However for the 3rd prong verification is a bit more subjective. The original intent of this prong was mostly for refstack/defcore and also for things that running on the stable branches. We don’t want to remove any tests if that would break our api consistency checking between releases, or something that defcore/refstack is depending on being in tempest. It’s worth pointing out that if a test is used in defcore as part of interop testing then it will probably have continuing value being in tempest as part of the integration/integrated tests in general. This is one area where some overlap is expected between testing in projects and tempest, which is not a bad thing.

Discussing the 3rd prong

There are 2 approaches to addressing the 3rd prong. Either it can be raised during a qa meeting during the tempest discussion. Please put it on the agenda well ahead of the scheduled meeting. Since the meeting time will be well known ahead of time anyone who depends on the tests will have ample time beforehand to outline any concerns on the before the meeting. To give ample time for people to respond to removal proposals please add things to the agenda by the Monday before the meeting.

The other option is to raise the removal on the openstack-dev mailing list. (for example see: http://lists.openstack.org/pipermail/openstack-dev/2016-February/086218.html ) This will raise the issue to the wider community and attract at least the same (most likely more) attention than discussing it during the irc meeting. The only downside is that it might take more time to get a response, given the nature of ML.

Exceptions to this procedure

For the most part all tempest test removals have to go through this procedure there are a couple of exceptions though:

  1. The class of testing has been decided to be outside the scope of tempest.
  2. A revert for a patch which added a broken test, or testing which didn’t actually run in the gate (basically any revert for something which shouldn’t have been added)
  3. Tests that would become out of scope as a consequence of an API change, as described in API Compatibility. Such tests cannot live in Tempest because of the branchless nature of Tempest. Such test must still honor prong #3.

For the first exception type the only types of testing in tree which have been declared out of scope at this point are:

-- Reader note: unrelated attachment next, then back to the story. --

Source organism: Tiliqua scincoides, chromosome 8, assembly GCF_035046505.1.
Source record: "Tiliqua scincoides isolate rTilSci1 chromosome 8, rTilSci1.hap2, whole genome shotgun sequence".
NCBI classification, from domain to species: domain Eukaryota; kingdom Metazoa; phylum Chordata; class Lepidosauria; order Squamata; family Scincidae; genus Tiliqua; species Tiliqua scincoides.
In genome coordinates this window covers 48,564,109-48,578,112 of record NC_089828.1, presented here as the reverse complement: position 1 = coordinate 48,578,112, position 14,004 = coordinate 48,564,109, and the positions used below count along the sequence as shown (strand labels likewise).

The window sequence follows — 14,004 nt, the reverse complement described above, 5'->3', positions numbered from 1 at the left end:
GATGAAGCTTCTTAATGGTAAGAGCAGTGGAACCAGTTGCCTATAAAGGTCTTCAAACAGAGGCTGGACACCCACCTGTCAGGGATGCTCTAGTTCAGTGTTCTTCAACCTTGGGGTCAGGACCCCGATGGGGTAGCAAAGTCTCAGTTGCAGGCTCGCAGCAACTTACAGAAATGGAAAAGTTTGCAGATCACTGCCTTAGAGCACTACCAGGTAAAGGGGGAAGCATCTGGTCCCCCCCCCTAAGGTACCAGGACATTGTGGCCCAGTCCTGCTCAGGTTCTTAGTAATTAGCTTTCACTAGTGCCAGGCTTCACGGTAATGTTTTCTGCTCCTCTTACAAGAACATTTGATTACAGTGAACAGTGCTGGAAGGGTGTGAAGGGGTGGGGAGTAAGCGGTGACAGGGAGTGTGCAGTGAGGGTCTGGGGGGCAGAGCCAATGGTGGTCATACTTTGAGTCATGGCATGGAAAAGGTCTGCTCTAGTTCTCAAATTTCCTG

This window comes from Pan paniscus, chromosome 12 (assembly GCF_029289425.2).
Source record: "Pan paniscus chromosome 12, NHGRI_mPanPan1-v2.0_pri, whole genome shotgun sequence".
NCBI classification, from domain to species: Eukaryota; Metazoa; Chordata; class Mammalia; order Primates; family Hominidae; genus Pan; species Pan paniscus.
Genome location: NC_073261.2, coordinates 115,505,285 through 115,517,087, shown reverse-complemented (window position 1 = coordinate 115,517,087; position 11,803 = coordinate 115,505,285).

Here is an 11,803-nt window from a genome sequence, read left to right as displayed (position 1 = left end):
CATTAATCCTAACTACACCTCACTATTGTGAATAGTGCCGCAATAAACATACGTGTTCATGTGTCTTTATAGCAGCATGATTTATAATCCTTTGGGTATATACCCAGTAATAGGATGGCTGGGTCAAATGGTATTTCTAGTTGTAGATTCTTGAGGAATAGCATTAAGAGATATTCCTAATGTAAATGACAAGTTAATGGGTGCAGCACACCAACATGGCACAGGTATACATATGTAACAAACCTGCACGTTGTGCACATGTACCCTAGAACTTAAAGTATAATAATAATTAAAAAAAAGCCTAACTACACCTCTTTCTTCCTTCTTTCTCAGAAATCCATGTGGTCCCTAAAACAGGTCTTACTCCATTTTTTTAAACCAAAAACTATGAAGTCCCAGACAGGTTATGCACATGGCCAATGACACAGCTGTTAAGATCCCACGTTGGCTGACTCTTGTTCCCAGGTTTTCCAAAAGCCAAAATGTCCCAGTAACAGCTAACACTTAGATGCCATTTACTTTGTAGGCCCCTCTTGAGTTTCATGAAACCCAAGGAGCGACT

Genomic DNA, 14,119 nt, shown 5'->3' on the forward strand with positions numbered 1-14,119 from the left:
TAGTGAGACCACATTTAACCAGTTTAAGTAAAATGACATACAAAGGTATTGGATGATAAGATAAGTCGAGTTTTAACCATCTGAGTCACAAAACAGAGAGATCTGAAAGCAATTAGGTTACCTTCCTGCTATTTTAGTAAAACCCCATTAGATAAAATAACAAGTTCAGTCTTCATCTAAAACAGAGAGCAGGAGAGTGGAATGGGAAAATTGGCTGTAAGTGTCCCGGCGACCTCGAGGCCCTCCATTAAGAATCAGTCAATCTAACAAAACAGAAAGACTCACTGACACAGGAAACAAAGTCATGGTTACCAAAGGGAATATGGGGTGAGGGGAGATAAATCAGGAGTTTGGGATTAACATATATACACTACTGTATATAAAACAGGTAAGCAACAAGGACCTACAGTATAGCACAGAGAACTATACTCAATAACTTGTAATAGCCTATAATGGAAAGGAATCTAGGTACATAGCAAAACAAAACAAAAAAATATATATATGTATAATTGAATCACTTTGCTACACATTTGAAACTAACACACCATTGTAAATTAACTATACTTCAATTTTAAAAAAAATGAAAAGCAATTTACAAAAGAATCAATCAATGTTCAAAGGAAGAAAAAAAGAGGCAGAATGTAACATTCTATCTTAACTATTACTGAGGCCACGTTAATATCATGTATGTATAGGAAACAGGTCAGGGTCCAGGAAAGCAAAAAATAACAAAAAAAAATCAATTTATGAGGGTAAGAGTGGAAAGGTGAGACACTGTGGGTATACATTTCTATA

• The CLI tests (which should be completely removed at this point)
  • Neutron Adv. Services testing (which should be completely removed at this point)
  • XML API Tests (which should be completely removed at this point)
  • EC2 API/boto tests (which should be completely removed at this point)

For tests that fit into this category the only criteria for removal is that there is equivalent testing elsewhere.

Tempest Scope

Starting in the liberty cycle tempest has defined a set of projects which are defined as in scope for direct testing in tempest. As of today that list is:

  • Keystone
  • Nova
  • Glance
  • Cinder
  • Neutron
  • Swift

anything that lives in tempest which doesn’t test one of these projects can be removed assuming there is equivalent testing elsewhere. Preferably using the tempest plugin mechanism to maintain continuity after migrating the tests out of tempest.

API Compatibility

If an API introduces a non-discoverable, backward incompatible change, and such change is not backported to all versions supported by Tempest, tests for that API cannot live in Tempest anymore. This is because tests would not be able to know or control which API response to expect, and thus would not be able to enforce a specific behavior.

If a test exists in Tempest that would meet this criteria as consequence of a change, the test must be removed according to the procedure discussed into this document. The API change should not be merged until all conditions required for test removal can be met.

Creative Commons Attribution 3.0 License

Except where otherwise noted, this document is licensed under Creative Commons Attribution 3.0 License. See all OpenStack Legal Documents.